•           The capital framework should provide incentives for the Enterprises to maintain and expand upon positive changes to their business models over the past decade in furtherance of their vital housing missions, rather than simply operate under their pre-2008 business models (albeit with more capital). MBA noted in the period leading to their eventual conservatorships, the Enterprises engaged in business practices that caused them to fall short of fully satisfying the objectives in their charters. Significant increases in the size of their retained portfolios exposed them to excessive levels of mortgage credit risk. MBA said while many of these problematic business practices have been addressed in whole or in part through reforms instituted by FHFA over the past decade.

“Most of these reforms, however, are reliant on directives issued by FHFA through its conservatorship authorities,” MBA said. “We believe these reforms should be codified wherever possible, and FHFA should use the fullest extent of its ongoing charter, safety-and-soundness and affordable housing authorities to ensure that those reforms are firmly in place prior to the Enterprises exiting conservatorship.

In addition, MBA said to the extent appropriate, FHFA should align the capital framework with these reforms. “While the capital framework is not the primary tool by which these reforms should be achieved or retained, there is some level of interdependence, as the framework will impact these reforms and influence the business practices of the Enterprises and their roles in the market,” MBA said.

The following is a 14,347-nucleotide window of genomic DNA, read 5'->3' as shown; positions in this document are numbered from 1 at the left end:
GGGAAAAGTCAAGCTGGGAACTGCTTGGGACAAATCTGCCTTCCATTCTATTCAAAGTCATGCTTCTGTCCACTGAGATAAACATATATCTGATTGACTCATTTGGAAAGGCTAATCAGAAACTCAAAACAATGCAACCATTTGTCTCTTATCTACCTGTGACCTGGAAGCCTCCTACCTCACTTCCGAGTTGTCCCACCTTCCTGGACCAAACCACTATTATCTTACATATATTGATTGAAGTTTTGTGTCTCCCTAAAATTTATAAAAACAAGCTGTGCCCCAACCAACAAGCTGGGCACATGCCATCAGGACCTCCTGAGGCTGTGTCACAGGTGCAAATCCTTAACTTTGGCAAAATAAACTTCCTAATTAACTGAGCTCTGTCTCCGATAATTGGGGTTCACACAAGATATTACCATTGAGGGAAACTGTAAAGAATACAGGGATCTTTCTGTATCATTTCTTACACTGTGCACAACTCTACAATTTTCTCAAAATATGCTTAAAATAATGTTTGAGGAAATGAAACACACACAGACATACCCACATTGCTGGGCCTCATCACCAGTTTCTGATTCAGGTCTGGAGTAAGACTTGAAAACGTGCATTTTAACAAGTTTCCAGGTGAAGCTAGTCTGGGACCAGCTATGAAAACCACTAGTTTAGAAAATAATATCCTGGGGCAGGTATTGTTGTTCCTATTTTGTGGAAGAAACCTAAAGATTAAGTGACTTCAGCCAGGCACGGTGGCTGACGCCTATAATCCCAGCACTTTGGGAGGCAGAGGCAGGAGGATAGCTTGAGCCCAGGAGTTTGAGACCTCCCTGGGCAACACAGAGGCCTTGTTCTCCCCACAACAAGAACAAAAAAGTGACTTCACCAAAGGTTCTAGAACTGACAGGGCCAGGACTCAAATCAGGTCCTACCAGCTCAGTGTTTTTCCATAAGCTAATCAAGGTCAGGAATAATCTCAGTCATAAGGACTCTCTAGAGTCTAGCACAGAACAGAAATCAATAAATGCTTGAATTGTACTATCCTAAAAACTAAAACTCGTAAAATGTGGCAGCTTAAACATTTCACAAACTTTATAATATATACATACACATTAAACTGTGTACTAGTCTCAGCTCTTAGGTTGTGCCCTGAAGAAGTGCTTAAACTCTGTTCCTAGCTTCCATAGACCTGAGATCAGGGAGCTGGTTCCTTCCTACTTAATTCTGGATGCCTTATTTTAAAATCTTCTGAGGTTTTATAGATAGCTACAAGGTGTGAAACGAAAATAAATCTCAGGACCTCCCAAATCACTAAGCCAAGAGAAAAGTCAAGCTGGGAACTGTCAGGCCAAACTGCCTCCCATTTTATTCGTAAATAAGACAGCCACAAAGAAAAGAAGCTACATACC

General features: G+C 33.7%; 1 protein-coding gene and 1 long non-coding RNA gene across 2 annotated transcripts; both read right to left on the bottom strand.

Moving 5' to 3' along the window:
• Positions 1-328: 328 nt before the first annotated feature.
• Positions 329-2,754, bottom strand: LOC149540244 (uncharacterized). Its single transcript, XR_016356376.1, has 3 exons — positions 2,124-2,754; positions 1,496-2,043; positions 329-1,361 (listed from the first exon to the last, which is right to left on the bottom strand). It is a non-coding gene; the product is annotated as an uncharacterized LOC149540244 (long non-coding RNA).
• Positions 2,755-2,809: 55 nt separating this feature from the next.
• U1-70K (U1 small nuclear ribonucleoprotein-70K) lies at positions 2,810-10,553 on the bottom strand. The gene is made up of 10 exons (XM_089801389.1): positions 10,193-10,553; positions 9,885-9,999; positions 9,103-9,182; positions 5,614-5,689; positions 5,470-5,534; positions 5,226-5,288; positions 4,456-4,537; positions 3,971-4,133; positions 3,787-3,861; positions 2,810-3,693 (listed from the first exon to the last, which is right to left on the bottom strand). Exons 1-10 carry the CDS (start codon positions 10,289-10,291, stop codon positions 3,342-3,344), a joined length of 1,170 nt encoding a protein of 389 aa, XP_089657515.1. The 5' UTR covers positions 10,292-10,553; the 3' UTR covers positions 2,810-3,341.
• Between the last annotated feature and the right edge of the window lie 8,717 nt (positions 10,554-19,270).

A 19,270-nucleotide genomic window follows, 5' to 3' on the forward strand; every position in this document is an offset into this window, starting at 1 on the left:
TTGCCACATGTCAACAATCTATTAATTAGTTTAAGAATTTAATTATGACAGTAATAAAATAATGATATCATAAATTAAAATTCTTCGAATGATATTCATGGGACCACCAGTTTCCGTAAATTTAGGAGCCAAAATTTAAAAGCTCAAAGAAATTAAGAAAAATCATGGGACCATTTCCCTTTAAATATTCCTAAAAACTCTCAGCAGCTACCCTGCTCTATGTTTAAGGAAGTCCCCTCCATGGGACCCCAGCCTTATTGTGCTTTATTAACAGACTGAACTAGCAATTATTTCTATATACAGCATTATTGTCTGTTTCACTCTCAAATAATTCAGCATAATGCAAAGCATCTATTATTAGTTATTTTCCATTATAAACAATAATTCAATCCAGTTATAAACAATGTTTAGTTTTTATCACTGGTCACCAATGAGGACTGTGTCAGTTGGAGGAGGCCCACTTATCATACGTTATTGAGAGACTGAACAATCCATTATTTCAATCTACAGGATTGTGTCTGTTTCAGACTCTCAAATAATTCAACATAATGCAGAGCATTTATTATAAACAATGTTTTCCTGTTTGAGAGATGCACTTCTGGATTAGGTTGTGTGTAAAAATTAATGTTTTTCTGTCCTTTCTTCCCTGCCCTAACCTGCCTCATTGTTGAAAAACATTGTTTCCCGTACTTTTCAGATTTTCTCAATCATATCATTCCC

•           The proposed capital framework should be modified to encourage the Enterprises to operate as market utilities, with effective incentives to distribute rather than hold mortgage credit risk. MBA reiterated its long-held belief that FHFA should tailor the capital framework – as well as other regulatory and supervisory tools – to encourage the Enterprises to operate as utility-like, through-the-cycle managers and distributors of mortgage credit risk. “This approach would best achieve the FHFA mandate that “the operations and activities of each [Enterprise] foster liquid, efficient, competitive and resilient national housing finance markets,” MBA said.

Under such an approach, the Enterprises would function more as market utilities than as “growth” companies. FHFA would set target rates of return for the companies, as well as strict requirements related to permissible activities, appropriate market conduct, and acceptable corporate governance standards. The Enterprises would be structured to provide steady earnings – representing an attractive risk-adjusted return for patient-capital investors.  The “through-the-cycle” presence of the Enterprises references the need for sufficient capital for the companies to withstand periods of severe market stress and provide countercyclical liquidity in the mortgage market. Finally, the enhanced focus on management and distribution of credit risk (including various approaches to CRT) would reduce the Enterprises’ exposure to borrower delinquencies – for example, in favor of transferring that risk to external investors willing to absorb it at reasonable prices.